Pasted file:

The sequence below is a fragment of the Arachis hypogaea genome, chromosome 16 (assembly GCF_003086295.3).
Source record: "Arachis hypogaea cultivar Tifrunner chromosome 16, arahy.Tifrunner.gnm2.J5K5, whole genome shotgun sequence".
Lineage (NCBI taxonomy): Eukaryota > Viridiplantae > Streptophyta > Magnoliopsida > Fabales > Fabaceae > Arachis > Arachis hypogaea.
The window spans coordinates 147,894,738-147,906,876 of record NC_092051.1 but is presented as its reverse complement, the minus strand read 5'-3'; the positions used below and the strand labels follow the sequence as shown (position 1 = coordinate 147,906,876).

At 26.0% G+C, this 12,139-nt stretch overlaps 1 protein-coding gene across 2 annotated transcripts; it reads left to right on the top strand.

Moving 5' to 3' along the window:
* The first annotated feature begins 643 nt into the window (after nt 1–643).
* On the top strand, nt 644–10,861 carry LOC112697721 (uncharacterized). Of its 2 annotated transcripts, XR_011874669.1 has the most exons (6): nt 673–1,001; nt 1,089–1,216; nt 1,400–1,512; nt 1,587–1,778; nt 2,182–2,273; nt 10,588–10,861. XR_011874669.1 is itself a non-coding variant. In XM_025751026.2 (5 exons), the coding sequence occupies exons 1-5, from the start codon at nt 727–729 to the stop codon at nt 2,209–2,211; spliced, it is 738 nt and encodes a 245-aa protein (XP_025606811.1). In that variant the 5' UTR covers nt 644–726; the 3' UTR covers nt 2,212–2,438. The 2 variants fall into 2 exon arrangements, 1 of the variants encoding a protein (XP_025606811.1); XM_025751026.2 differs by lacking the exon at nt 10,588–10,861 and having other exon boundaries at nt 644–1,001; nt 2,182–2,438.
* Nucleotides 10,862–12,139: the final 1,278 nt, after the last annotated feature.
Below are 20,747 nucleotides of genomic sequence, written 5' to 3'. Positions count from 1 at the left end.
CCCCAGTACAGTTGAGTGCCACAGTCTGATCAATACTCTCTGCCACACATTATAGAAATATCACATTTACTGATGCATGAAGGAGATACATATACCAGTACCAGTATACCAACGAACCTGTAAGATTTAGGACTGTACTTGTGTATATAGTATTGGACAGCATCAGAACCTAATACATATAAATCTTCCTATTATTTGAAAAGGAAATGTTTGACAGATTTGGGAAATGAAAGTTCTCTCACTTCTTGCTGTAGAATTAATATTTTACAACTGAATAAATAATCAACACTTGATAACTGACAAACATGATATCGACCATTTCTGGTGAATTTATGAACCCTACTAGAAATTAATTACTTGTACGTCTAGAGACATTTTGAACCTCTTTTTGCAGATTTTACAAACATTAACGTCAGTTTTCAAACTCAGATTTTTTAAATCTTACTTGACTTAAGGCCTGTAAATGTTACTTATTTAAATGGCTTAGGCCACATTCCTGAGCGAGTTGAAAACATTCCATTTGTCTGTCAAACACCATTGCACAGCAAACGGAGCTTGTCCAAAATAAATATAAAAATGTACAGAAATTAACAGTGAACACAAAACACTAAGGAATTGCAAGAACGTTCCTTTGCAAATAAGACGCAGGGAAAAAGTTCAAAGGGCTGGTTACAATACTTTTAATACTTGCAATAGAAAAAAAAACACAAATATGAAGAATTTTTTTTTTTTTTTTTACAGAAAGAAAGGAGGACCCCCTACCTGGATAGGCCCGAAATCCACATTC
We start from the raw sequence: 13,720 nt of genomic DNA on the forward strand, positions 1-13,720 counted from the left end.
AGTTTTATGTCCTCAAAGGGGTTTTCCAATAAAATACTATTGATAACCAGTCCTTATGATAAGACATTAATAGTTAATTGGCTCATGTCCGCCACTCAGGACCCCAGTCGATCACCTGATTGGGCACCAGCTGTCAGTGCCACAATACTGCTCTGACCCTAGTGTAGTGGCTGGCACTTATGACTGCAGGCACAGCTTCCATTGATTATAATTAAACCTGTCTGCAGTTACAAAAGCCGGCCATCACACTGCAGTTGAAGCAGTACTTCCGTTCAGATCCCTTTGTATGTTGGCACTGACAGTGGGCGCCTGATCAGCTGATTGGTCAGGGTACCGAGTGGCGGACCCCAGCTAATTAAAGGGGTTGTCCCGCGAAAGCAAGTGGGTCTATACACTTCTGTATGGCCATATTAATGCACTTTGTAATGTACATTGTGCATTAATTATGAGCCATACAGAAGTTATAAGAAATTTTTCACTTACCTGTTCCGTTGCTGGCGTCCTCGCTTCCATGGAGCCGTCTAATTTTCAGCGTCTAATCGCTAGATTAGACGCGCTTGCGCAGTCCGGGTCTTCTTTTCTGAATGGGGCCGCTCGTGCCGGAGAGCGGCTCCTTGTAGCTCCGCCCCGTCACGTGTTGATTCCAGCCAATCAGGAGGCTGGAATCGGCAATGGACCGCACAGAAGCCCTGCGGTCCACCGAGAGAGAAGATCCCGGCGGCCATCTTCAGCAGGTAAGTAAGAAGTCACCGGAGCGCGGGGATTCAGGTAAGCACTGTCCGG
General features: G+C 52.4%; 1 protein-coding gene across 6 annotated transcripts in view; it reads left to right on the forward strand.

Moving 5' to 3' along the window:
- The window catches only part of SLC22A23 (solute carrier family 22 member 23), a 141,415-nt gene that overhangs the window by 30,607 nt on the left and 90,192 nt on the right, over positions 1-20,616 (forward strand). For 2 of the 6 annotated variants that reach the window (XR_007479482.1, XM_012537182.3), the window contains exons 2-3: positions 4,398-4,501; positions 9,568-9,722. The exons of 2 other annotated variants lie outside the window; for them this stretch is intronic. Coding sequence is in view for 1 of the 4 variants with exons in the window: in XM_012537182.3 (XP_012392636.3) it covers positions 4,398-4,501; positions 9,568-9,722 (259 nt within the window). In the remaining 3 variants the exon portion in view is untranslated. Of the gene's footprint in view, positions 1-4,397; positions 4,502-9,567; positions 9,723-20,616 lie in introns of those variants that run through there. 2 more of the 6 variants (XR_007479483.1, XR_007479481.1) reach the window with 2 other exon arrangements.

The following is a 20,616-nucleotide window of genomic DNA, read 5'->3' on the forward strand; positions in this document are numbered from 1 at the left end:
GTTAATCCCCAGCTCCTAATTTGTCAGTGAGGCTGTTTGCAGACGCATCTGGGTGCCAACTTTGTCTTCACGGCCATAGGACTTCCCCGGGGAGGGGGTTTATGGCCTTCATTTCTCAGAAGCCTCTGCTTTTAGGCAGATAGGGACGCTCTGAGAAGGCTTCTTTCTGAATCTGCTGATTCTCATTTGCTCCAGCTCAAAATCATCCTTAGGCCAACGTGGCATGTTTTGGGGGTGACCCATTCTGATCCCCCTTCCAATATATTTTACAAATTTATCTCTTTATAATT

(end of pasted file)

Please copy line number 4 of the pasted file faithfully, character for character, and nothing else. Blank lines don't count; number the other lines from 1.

The window spans coordinates 147,894,738-147,906,876 of record NC_092051.1 but is presented as its reverse complement, the minus strand read 5'-3'; the positions used below and the strand labels follow the sequence as shown (position 1 = coordinate 147,906,876).